Adventure travel: art of slowing down

Here we look at where we are today and how do we travel. Then compare this to some though inspiring observations that give us a new perspective on our adventure trips.



Molat harbour where Susie and John ended their kayaking day trip.

'Why didn't we stay for a few days here, John?' – Susie squeezed her ferry ticket and said the words that disappeared in the air of calm Molat harbor, as the three of us were looking at the arriving ferry bound for Zadar Old Town. Neither John nor I replied. It was a statement more than a question.

'It's been a magnificent day and thank you for everything. We really had a gorgeous time. Next time we will come for longer. I wish we didn't book our accommodation in Split tonight.'

I am writing this because I very often hear this message. People overcrowding their itineraries in advance. To be honest, on a private note, on our own travels, my girlfriend and I are guilty of the same. A number of times we found ourselves staring at the bus terminal in Peru, Cuba or Ecuador, wishing we didn't have to go. Wishing we haven't crowded our itineraries as much. Wishing we allowed more time to actually stay there instead of moving to the next place. Wishing we had more time to digest what is here. We all need to live, breathe and make sense of what we see, instead of just see.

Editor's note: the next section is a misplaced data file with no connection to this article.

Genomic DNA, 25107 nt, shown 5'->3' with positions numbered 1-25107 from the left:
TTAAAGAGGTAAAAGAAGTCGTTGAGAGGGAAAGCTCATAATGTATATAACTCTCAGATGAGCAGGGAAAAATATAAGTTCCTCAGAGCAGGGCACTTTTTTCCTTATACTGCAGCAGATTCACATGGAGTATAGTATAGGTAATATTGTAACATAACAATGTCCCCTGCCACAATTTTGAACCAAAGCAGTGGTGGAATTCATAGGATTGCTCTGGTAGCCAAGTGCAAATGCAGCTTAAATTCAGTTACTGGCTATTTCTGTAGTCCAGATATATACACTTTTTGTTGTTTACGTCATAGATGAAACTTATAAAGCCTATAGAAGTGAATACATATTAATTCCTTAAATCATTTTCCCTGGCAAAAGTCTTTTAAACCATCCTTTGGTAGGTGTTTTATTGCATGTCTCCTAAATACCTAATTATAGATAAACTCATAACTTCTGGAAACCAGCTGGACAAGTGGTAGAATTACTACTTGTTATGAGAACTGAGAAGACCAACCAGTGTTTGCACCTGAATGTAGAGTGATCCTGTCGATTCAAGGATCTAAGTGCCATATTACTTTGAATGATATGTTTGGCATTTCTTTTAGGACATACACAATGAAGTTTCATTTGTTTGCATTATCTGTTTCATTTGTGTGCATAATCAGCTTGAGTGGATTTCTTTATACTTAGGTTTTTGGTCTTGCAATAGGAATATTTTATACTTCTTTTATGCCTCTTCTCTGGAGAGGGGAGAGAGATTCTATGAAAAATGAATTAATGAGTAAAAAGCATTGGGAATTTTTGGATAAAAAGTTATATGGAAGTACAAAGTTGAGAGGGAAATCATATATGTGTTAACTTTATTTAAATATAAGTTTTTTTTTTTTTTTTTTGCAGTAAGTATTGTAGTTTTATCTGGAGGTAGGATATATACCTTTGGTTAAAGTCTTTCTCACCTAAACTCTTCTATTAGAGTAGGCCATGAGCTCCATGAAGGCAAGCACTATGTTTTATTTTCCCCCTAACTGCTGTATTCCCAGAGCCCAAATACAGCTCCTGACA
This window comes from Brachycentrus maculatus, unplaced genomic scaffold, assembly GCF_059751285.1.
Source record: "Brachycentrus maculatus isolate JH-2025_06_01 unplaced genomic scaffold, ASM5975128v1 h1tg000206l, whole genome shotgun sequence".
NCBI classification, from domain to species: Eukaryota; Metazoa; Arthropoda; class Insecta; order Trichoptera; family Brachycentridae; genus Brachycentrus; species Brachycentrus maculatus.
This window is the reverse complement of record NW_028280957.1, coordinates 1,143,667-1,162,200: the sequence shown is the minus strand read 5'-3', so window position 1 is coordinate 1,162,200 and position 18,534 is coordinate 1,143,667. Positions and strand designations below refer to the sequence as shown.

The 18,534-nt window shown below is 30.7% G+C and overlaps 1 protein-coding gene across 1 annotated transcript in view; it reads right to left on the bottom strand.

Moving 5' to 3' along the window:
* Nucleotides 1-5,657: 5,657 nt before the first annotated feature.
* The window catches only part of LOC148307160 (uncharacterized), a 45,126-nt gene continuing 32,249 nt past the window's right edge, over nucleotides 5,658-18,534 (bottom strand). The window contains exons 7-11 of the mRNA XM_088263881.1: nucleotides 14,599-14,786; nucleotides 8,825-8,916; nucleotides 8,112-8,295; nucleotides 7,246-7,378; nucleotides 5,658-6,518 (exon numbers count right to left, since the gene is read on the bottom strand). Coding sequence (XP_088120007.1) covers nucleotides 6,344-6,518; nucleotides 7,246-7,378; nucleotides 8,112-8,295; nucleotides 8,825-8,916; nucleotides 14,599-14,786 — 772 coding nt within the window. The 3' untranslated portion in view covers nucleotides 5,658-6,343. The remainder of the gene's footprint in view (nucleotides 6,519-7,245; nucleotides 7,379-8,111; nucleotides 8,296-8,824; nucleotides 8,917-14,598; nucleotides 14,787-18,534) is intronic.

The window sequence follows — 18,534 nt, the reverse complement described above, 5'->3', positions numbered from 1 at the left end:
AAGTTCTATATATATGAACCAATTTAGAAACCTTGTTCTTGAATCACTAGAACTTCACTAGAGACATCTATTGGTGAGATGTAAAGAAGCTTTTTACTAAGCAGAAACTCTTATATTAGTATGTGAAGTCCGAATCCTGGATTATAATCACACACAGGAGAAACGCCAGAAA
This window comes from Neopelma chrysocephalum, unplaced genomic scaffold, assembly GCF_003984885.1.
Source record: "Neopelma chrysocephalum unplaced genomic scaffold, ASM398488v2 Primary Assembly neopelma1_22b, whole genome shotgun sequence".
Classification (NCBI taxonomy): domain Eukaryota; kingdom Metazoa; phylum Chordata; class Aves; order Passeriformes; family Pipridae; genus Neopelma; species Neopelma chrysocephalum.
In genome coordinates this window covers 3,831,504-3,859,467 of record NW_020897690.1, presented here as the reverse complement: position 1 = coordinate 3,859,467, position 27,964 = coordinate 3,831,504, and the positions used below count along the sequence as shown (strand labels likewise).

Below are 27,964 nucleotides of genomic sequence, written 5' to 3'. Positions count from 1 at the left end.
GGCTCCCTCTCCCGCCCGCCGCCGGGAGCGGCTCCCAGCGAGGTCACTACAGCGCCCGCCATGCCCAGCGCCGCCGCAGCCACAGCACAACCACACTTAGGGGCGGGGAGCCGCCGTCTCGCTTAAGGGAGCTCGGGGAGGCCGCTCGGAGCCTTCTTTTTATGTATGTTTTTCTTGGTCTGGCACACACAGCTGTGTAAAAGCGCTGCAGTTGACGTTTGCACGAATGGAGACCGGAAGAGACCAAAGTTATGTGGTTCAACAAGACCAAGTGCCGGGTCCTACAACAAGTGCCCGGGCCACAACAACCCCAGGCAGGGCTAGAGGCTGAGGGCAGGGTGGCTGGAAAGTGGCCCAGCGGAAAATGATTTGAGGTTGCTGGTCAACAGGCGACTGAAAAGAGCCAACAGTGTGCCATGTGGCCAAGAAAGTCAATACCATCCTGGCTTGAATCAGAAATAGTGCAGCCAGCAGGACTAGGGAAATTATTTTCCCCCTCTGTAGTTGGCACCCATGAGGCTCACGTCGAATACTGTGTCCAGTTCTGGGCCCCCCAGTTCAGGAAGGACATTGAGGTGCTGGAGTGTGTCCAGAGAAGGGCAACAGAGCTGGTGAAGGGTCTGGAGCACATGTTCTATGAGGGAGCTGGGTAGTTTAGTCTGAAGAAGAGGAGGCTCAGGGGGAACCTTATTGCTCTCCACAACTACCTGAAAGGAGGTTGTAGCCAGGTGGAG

sea gulls croatia

Sometimes we are racing ahead on our travels and in our lives. Not unlike a flock of seagulls behind a large fishing boat. It’s easy to lose focus from what matters.

We know we are caught up in the racing game in our work lives. As Pico Iyer clearly put in his talk: 'I was racing so much that I could no longer catch up with my life.'

On the same note, Einstein said that time and space are the same things. You can reduce the distance by moving faster with planes, phones, and emails. However, reducing distance, only happen at the cost of putting more pressure on time.

It is striking that we self-create this pressure during our time off. Holiday becomes another race. Maybe we do that out of fear of change. John Francis noted in his talk about what 17 years of silence taught him: 'I didn't know who I would be if I change.’  Or maybe, it's just fear of missing something. Perhaps we design our holidays like venture capitalists design their investment portfolios: let's diversify and break it into 100 small pieces and then one investment will actually be awesome. We do that knowing that half of the stuff we booked will probably be too much or maybe not as good. It’s hard to choose the right adventures, places to see. That is why it is worthwhile and we appreciate it. Choosing 2 multiday trips instead of 5 single day trips allows us a gap in time to appreciate what we are seeing.